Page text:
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Over the weekend, Ontario Premier Doug Ford announced that Ontario will pay “a pandemic premium” of $4 an hour to continuing care assistants (CCAs), licensed practical nurses (LPNs), as well as dietary and cleaning staff who work in long-term care homes, group homes, home-care, and homeless shelters. The premium will be added to their hourly wage. It also applies to some people working in residential care facilities and jails.
In environments where COVID-19 is rampant, the top-up to these lower- and lowest-paid workers is a sign their work is valued during a particularly stressful time. But there can be little doubt that it’s at least equally designed to keep them from quitting.
“Today, we’re recognizing their incredible effort. We’re recognizing their sacrifice,” Ford told reporters at a news briefing. He also told reporters the province did not have the capacity to do this on its own. “The federal government played a massive role in stepping up and helping us,” Ford said.
In Ontario, the pandemic premium will continue for 16 weeks, and employees who work more than 100 hours a month will also receive a bonus of $250. More than 625 residents from 145 nursing homes in that province have died from COVID-19.
The statistics are equally grim in Quebec, where 75 of 84 new deaths reported Monday were in long-term care homes. In order to try to recruit people to fill the thousands of vacancies left after staff quit due to working conditions, Premier François Legault has also committed to paying nursing home workers more money.
Unifor is the union which represents 4,500 workers in long-term care in Nova Scotia, including at Halifax’s Northwood, where 179 residents and 71 staff have tested positive for COVID-19. To date, 18 Northwood residents have died. Unifor Atlantic Region director Linda MacNeil said she has written Premier Stephen McNeil four letters — the first dated more than a month ago on March 18, and the most recent on April 25 — urging the McNeil to add more staff and to provide more money for front-line workers during the pandemic.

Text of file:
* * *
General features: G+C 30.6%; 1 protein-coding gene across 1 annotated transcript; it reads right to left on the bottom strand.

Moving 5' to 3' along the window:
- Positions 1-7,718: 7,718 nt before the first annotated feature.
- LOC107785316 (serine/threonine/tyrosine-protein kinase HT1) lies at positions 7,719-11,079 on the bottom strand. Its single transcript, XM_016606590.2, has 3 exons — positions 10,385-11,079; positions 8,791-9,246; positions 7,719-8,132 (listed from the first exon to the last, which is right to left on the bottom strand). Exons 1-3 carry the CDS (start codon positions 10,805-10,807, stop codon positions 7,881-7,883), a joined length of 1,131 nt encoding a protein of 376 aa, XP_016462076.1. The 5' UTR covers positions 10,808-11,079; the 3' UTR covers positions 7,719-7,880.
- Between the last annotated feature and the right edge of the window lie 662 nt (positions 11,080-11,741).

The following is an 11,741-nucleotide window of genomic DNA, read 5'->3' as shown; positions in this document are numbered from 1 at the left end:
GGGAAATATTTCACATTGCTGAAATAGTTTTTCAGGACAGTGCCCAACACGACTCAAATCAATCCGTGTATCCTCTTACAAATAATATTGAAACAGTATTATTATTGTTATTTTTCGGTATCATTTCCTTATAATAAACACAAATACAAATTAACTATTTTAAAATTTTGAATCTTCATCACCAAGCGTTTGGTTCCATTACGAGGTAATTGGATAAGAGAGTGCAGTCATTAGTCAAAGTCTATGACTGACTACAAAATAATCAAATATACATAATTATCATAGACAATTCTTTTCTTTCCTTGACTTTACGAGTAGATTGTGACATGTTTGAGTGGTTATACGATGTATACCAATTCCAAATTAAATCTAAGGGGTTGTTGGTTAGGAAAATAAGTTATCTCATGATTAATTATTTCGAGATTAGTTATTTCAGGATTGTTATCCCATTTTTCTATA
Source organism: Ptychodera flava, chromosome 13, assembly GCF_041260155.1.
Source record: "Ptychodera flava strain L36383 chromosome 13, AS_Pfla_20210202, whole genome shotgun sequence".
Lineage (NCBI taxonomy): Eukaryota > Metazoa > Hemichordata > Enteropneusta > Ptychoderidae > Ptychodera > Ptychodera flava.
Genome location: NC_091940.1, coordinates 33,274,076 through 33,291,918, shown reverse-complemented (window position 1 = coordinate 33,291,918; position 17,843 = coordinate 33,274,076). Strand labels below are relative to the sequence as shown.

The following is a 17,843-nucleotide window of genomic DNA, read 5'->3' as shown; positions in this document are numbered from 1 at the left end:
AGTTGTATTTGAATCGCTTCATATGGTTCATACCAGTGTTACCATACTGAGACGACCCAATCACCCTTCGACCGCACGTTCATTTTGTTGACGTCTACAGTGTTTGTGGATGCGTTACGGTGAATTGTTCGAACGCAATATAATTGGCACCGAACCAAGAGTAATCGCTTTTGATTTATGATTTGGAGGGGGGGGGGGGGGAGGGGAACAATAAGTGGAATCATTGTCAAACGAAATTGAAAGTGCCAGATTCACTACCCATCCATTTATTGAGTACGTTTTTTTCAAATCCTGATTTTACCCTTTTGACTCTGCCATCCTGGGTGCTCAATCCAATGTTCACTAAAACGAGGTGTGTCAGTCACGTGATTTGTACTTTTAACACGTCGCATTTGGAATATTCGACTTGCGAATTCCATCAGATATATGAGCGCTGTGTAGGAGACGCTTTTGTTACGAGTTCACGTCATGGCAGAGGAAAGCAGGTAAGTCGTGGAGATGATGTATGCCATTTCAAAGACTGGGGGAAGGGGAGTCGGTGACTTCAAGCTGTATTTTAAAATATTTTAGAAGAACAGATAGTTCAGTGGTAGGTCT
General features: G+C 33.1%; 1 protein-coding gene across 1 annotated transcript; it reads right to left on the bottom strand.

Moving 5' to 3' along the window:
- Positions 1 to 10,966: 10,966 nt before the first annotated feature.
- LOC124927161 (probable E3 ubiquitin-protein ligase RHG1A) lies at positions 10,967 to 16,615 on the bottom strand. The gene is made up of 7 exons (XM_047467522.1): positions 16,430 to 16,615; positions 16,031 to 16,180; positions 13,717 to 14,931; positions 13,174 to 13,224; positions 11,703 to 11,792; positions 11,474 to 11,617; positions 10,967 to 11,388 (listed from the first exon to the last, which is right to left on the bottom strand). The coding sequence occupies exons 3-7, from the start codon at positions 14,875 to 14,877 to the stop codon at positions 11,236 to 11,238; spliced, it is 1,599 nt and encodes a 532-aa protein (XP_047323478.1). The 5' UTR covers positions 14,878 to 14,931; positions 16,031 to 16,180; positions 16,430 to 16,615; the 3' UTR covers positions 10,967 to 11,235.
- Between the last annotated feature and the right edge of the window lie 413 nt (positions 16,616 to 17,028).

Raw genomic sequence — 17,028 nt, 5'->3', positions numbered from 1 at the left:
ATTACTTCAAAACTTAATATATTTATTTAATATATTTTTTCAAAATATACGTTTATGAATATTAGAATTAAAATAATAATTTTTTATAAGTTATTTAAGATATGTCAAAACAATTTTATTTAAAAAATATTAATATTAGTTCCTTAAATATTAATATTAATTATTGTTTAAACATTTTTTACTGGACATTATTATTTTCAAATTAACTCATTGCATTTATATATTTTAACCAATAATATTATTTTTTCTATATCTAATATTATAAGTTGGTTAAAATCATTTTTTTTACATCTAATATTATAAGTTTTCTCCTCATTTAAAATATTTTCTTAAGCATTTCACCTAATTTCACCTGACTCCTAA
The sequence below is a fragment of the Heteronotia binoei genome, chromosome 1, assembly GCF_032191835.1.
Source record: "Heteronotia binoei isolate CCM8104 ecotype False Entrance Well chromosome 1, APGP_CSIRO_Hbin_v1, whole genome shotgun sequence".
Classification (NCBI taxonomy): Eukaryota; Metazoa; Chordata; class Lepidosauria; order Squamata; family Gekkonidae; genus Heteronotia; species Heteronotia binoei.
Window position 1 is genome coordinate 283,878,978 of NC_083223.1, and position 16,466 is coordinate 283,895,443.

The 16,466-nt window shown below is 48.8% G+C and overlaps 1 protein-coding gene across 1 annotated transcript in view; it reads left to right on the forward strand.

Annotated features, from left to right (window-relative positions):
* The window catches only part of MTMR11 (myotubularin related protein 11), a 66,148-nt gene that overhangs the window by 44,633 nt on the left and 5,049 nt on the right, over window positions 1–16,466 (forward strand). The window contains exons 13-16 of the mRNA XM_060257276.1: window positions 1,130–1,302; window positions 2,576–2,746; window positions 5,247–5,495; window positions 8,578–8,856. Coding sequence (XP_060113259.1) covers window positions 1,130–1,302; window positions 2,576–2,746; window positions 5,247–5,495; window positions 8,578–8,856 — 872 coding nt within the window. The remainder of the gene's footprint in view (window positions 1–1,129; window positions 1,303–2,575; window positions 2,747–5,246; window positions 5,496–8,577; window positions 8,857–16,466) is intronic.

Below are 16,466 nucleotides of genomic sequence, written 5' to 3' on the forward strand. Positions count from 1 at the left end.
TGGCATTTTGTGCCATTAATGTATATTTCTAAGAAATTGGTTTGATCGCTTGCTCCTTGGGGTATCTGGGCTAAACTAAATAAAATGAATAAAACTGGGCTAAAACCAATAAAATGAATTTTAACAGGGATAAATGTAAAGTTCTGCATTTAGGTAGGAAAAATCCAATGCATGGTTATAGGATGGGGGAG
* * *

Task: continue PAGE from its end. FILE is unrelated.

“The two issues which drove people away from long-term care were working short-staffed and the low pay,” said Linda MacNeil. “We believe paying a top-up could help attract some people back to the job.”
But what if the top-up is only a temporary measure for a few months?
“In my view, the ‘pandemic premium,’ as Premier Ford has called it, is a start,” said Linda MacNeil firmly. “At least it gets workers through this horrific time and it also gives them recognition. We can talk about whether it should remain down the road. But at least it is a start in the right direction. We would love to see it introduced as it is in Ontario.”
The union remains hopeful Premier McNeil will ask the federal government for financial assistance — as Quebec and Ontario did — to retain staff working in high-risk, low-pay environments during the outbreak of COVID-19.
But so far, it doesn’t look as if the McNeil government has made such a request. In an email response to a question from the Halifax Examiner posed yesterday, provincial spokesperson Marla MacInnis wrote, “We are continually monitoring the impacts of COVID-19 on our citizens and our publicly funded health sector workforce. We are not contemplating providing ‘pandemic pay premiums’ at this time.”
It’s safe to take that as “no.”
Continuing Care Assistants — who provide the bulk of personal care to seniors and home care clients — earn between $17-$19 an hour. On April 13, as the number of cases at Northwood doubled from eight to 16 in just one day, Stephen McNeil was asked if the outbreak was proof there need to be changes made to the way seniors’ homes are funded and staffed.
“Now is not the time to discuss staffing models,” McNeil said. “There will be lots of time for debate, and unions and others will have their opportunity to criticize or question what we’ve done in the past.”
Two weeks later, about one-third of the province’s 900 cases are now in nursing homes, with a huge cluster of 250 residents and staff at Northwood, where the majority of residents share rooms. Of Nova Scotia’s 24 deaths from COVID, all but two were residents of seniors’ homes. Ten days ago — with many staff off-work due to the spread of the virus — the Nova Scotia Health Authority answered a call for help and dispatched approximately 40 people, many Registered Nurses, from a unit at the Halifax Infirmary to provide stabilized staffing levels at Northwood.
The emotional and physical toll on trained staff working in these institutions — where understaffing for the complex needs of frail, elderly residents was flagged years before the emergence of Covid-19 — will only become a more pointed policy debate for the Nova Scotia government.
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